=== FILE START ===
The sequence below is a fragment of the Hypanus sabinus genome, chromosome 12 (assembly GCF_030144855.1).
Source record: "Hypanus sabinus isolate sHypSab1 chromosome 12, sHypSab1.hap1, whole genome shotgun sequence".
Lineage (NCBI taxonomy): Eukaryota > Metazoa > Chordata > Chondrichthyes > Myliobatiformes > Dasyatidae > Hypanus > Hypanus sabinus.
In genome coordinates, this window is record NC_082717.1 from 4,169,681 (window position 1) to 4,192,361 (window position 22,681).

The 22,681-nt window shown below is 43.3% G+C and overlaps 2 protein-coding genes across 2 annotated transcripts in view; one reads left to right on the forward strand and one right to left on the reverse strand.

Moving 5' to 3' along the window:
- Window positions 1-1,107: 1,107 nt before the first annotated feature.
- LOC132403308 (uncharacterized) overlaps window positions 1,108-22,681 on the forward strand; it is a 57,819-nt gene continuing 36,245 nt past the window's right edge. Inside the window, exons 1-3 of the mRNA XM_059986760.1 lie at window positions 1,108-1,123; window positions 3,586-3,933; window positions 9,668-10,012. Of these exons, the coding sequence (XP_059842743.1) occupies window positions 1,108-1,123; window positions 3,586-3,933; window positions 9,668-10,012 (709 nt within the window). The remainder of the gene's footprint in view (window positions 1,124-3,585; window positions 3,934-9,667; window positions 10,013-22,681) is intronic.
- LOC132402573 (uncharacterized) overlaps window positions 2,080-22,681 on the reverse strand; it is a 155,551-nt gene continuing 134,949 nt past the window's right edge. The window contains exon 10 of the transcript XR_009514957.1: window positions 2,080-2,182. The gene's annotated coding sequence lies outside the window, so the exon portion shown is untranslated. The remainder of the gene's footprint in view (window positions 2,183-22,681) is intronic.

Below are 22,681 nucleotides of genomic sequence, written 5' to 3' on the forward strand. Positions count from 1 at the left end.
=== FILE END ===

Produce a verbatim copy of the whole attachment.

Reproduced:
The sequence below is a fragment of the Hypanus sabinus genome, chromosome 12 (assembly GCF_030144855.1).
Source record: "Hypanus sabinus isolate sHypSab1 chromosome 12, sHypSab1.hap1, whole genome shotgun sequence".
Lineage (NCBI taxonomy): Eukaryota > Metazoa > Chordata > Chondrichthyes > Myliobatiformes > Dasyatidae > Hypanus > Hypanus sabinus.
In genome coordinates, this window is record NC_082717.1 from 4,169,681 (window position 1) to 4,192,361 (window position 22,681).

The 22,681-nt window shown below is 43.3% G+C and overlaps 2 protein-coding genes across 2 annotated transcripts in view; one reads left to right on the forward strand and one right to left on the reverse strand.

Moving 5' to 3' along the window:
- Window positions 1-1,107: 1,107 nt before the first annotated feature.
- LOC132403308 (uncharacterized) overlaps window positions 1,108-22,681 on the forward strand; it is a 57,819-nt gene continuing 36,245 nt past the window's right edge. Inside the window, exons 1-3 of the mRNA XM_059986760.1 lie at window positions 1,108-1,123; window positions 3,586-3,933; window positions 9,668-10,012. Of these exons, the coding sequence (XP_059842743.1) occupies window positions 1,108-1,123; window positions 3,586-3,933; window positions 9,668-10,012 (709 nt within the window). The remainder of the gene's footprint in view (window positions 1,124-3,585; window positions 3,934-9,667; window positions 10,013-22,681) is intronic.
- LOC132402573 (uncharacterized) overlaps window positions 2,080-22,681 on the reverse strand; it is a 155,551-nt gene continuing 134,949 nt past the window's right edge. The window contains exon 10 of the transcript XR_009514957.1: window positions 2,080-2,182. The gene's annotated coding sequence lies outside the window, so the exon portion shown is untranslated. The remainder of the gene's footprint in view (window positions 2,183-22,681) is intronic.

Below are 22,681 nucleotides of genomic sequence, written 5' to 3' on the forward strand. Positions count from 1 at the left end.